The report also raises questions about what the Canada Revenue Agency calls the “public benefit” test. That is, to qualify as a charity an organization must show its activities benefit the public-at-large — an organization can’t exist only to benefit a small group of people.

“Our argument is taxpayers should not pay for things that benefit only members of a religious group,” said Dunham, noting Canadians can’t get a tax receipt for supporting a gardening or tennis club.

And if the government believes it is still legitimate for places of worship to get charitable status for serving their members, then “give it to garden clubs, too,” she said.

Dunham acknowledges many religious groups provide valuable community services. And she realizes there’s no political will in Ottawa to change the situation. All she and the centre want to do now is to start a discussion.

“We’re not saying religion is a bad thing, but it shouldn’t be supported by those who don’t participate in it and the government should not be involved in supporting it,” she said.

Ray Pennings, executive vice president of Cardus, a Christian think tank, disagrees with the report. For him, it isn’t possible to separate the teachings of religion — to be generous and service minded — from the actions of religious people.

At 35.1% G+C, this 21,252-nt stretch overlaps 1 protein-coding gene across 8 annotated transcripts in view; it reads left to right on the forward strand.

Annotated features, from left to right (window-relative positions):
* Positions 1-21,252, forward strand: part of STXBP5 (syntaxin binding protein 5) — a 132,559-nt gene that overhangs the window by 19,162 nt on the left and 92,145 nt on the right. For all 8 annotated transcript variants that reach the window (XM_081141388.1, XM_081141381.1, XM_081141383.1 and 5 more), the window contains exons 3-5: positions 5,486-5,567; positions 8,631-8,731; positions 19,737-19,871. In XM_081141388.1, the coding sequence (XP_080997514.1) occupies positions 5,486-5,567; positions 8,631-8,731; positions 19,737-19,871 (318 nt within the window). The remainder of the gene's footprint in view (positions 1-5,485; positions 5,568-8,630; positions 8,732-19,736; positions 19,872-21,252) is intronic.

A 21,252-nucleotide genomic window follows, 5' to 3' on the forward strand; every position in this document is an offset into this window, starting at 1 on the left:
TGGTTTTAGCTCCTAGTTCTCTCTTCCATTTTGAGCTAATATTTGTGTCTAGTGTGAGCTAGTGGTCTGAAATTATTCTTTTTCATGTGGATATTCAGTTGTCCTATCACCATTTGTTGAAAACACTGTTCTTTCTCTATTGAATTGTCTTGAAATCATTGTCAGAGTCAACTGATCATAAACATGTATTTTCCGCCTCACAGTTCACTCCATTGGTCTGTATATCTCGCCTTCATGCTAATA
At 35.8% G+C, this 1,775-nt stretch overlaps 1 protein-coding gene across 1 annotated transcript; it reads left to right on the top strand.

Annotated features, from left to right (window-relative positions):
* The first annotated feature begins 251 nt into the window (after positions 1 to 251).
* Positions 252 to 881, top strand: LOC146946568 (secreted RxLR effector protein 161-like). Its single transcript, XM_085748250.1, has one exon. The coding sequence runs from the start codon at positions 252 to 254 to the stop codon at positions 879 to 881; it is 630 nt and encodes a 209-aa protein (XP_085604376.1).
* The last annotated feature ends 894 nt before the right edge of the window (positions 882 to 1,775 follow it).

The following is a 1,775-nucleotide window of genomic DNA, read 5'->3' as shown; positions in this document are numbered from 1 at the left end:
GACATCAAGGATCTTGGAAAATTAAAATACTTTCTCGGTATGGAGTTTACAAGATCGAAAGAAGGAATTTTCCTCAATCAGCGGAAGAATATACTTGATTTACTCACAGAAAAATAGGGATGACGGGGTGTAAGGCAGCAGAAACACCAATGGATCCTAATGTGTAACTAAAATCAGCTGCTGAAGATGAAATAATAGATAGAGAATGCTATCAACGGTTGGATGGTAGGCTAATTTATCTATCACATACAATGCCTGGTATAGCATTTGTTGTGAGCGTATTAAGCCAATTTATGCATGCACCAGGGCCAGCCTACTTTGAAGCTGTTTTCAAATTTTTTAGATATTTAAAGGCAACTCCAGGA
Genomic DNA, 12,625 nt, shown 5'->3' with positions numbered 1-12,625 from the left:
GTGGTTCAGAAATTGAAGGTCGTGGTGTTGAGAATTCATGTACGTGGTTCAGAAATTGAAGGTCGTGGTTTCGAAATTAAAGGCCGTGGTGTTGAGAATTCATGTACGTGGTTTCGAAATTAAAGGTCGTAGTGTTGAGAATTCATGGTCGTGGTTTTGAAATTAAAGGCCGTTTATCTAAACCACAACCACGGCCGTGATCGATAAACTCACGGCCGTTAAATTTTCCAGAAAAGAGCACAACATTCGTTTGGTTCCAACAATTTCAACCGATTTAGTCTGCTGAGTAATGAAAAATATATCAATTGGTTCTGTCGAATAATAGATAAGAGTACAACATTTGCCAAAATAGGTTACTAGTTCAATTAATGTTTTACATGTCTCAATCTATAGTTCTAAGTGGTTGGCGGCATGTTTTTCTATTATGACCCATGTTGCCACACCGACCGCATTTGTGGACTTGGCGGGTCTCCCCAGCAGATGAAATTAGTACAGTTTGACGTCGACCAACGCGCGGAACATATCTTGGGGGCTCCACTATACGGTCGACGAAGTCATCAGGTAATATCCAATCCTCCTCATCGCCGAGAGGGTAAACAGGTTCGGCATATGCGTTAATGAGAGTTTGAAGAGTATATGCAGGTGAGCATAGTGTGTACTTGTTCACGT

“Religious Canadians work for the good of others because their deep faith calls them to do so as an act of worship and because they are driven by the teaching and direction they receive in their houses of worship,” he said, noting the Senate reaffirmed the advancement of religion as a legitimate charitable purpose in 2019.

“Their charitable work for the wider community comes as a result of the advancement of religion, not in spite of it,” he added.

John Pellowe, CEO of the Canadian Centre for Christian Charities, agreed, adding that all Canadians benefit from the generosity of the religiously-minded.

Pellowe cited Statistics Canada research showing the more religious someone is, the more they give, including to non-religious charities, and they give almost double what non-religious people donate.

“What makes these religious Canadians so generous?” he asked. “The teachings and practices found in places of worship inspire them to be better members of society.”

Both Pennings and Pellowe cited the findings of the Halo Project, which show religion’s annual contribution to Canadian society is worth over $67 billion through things like daycare, substance abuse treatment, supporting immigrants and refugees, assisting homeless people, providing food and nutrition programs, as well as offering recreational, meeting and other community space to their neighbourhoods.

For these reasons, “religion is a public good in Canada and the advancement of religion is a legitimate charitable purpose,” Pennings said.

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John Longhurst

John Longhurst
Faith reporter

John Longhurst has been writing for Winnipeg's faith pages since 2003. He also writes for Religion News Service in the U.S., and blogs about the media, marketing and communications at Making the News.